Ukrainian Canadians are gearing up for a sizable group of newcomers after Canada’s government said it would prioritize applications from Ukrainians who want to come to the country.
Canada has the third-largest Ukrainian population in the world after Ukraine and Russia. And Ukrainian Canadians say they can easily support tens of thousands of newcomers.
At a rally in Toronto to protest against Russia’s invasion of Ukraine, many Ukrainian Canadians said they are keeping close track of their relatives back home.
Vlad Kyrychenko arrived in Canada from western Ukraine with his wife and their infant daughter 20 years ago, hoping for more economic opportunities. Most of their family still lives near Ukraine’s capital Kyiv, and he said that he and his wife are on the phone with them every day.
"My grandma, who is 98 years old, she’s in complete shock and disbelief at what is going on."
"My grandma, who is 98 years old, she’s in complete shock and disbelief at what is going on," Kyrychenko, a financial analyst in Toronto, said. “She lived through the Second World War and now, at this age, she’s in the middle of [a] war again.”
Wally Dmytruszko, a retired steelworker who came to Canada from western Ukraine as a child, also has family there. He said that he was outraged by Russian President Vladimir Putin’s assault.
“He’s massacring our people for no reason. And that’s why we’re here, to tell the world that we do care about our people.”
Dmytruszko’s cousins and uncles live near the cities of Odessa and Lviv, but he said that he can’t contact them.
There’s been peace for 30 years, and now we’re hurting because our people are dying..."
“It’s a tough, tough situation. There’s been peace for 30 years, and now, we’re hurting because our people are dying. So, it bothers me,” he said.
Ukrainians have played an important role in Canada’s development since the late 19th century. The government gave out free land on the Canadian Prairies — a region in western Canada — as a way to settle the area. Nearly 170,000 Ukrainian peasants took up the offer.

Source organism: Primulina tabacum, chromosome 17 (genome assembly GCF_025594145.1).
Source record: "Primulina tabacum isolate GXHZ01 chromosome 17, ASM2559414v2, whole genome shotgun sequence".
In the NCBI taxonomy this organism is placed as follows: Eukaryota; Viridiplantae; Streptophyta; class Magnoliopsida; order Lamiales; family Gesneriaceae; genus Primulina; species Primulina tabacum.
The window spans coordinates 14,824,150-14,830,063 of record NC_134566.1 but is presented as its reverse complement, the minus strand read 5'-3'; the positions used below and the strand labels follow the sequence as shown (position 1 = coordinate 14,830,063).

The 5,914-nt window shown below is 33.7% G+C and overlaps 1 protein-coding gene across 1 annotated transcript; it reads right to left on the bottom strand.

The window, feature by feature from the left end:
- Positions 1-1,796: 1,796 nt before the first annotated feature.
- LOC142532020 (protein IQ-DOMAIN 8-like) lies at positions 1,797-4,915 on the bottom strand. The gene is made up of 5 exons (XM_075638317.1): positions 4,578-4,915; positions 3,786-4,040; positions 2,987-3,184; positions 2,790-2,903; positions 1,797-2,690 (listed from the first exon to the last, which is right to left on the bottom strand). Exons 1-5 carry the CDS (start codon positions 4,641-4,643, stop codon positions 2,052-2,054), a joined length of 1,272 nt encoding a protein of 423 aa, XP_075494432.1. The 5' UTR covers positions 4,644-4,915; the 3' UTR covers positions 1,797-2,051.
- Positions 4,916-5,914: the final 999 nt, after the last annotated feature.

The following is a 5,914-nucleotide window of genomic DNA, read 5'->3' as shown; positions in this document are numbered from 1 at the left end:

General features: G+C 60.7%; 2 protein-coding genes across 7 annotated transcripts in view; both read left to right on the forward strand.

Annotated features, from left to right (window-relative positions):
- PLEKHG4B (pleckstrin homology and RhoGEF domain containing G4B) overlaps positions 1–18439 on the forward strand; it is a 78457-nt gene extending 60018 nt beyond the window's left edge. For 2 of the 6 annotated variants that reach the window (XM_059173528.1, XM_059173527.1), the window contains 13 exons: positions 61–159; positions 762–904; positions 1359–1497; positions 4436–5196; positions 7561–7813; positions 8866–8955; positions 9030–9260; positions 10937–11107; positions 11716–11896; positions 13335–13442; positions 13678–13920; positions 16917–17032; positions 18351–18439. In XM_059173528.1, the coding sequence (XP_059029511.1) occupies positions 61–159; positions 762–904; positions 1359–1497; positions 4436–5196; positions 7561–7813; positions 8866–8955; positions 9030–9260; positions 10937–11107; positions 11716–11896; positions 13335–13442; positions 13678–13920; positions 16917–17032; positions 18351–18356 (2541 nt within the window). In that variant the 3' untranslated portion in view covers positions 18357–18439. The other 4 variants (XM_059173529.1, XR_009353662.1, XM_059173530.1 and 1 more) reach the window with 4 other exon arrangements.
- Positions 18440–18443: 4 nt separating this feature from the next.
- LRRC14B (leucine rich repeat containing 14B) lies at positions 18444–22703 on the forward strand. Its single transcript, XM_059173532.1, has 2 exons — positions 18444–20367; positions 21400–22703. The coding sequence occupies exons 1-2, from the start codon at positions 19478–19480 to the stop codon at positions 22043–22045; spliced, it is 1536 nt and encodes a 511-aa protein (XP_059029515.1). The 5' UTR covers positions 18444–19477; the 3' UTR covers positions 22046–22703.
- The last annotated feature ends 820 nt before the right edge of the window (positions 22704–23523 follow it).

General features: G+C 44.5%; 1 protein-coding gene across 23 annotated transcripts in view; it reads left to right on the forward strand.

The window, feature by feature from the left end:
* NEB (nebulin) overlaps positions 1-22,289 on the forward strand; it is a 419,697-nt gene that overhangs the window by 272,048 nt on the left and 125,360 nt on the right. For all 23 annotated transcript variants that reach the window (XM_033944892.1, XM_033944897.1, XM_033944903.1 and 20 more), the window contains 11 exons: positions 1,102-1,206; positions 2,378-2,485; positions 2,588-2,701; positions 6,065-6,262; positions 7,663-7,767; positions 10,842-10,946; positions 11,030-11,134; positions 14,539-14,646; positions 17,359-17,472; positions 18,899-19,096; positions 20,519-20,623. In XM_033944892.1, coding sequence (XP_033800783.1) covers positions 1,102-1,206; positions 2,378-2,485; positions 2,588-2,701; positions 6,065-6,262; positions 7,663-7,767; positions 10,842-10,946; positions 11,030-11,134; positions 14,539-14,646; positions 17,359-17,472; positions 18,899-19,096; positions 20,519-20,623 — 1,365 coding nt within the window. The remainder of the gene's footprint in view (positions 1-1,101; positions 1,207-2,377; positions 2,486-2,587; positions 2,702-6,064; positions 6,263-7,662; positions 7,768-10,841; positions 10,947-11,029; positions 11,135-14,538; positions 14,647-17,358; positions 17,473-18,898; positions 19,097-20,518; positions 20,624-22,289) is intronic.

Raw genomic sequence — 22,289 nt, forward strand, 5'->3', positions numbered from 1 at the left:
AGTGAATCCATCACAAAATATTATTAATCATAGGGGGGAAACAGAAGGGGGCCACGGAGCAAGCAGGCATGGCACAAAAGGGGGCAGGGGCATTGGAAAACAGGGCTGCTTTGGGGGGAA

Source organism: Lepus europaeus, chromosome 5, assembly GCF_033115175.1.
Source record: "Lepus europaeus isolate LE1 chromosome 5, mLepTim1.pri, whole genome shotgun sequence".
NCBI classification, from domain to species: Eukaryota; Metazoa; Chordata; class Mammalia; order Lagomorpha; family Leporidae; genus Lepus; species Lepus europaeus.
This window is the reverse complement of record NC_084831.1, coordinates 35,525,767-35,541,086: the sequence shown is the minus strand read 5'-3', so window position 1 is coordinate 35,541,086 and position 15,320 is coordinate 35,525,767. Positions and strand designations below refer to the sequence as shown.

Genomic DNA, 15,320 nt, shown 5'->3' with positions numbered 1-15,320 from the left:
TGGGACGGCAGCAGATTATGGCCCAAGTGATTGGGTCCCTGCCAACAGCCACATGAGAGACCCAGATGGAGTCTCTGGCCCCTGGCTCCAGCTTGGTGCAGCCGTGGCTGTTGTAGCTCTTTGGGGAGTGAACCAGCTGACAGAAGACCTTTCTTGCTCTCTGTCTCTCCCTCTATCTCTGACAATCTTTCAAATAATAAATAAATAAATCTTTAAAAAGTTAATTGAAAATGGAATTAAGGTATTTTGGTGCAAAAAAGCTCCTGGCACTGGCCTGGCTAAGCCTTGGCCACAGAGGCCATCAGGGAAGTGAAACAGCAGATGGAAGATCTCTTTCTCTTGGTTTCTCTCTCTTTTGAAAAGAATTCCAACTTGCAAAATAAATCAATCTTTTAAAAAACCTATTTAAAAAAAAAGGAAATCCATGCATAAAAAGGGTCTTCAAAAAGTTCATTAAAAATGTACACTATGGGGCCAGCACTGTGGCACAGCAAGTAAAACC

Jars Balan, a Ukrainian Canadian historian who specializes in the history of this development, said that for many it was a dream come true.
Back then, 160 acres "for a peasant from western Ukraine was a huge amount of land, and they could just, you know, fantasize about how rich they were going to be with that kind of a grubstake,” he said.
There have been four waves of Ukrainian immigration since. The most recent group has arrived since the time Ukraine gained independence from the former Soviet Union in 1991. Now, 1.4 million Canadians claim Ukrainian heritage.
Balan said that most of the latest arrivals are well-educated and integrated into Canadian society, but remain fiercely proud of their heritage.
“Very quickly, many of them start to think about, OK, we want our kids to learn Ukrainian. We want our kids to feel Ukrainian. So, what can we do? What kind of activities? And so, you can have Ukrainian soccer clubs. Ukrainian dancing is absolutely huge,” he added.
The size of the community also gives Ukrainians a lot of political influence. They’re in all the major political parties. The Deputy Prime Minister Chrystia Freeland is of Ukrainian heritage.
Andy Semotiuk, an immigration lawyer and former president of the Canada Ukraine Foundation, said he’s depending on his community’s relationship with the government to help find a way to bring Ukrainian refugees to Canada.
“It’s especially urgent, especially because it's a looming crisis, both humanitarian as well as financial and social,” he said.
Semotiuk has been leading talks with the Canadian government on setting up a special program for Ukrainians fleeing the war. He said that currently, there is no program available for Ukrainians who want to claim refugee status. Ukrainians must have a visa to enter Canada, but visas are not being issued because the Canadian Embassy in Ukraine is closed.
Semotiuk estimates that 200,000 to 300,000 Ukrainins could resettle in Canada over the next five years.
Immigration consultant Iryna Matsuik said that the Ukrainian community can accommodate most of them.
“Considering there are 1.4 million of us, I think that, as a community, we have the means to support [the arrival of Ukrainians].”
“Considering there are 1.4 million of us, I think that, as a community, we have the means to support [them],” said Matsuik, who is based in Saskatoon, Saskatchewan.
Matsuik has been working with other volunteers across Canada to raise money and help find jobs and accommodation for the Ukrainians who may be arriving soon.
She said they will also need financial support from the Canadian government. So far, the government has said that Ukrainians already in Canada on temporary visas can stay. But any other changes remain a work in progress.
Sign up for The Top of the World, delivered to your inbox every weekday morning.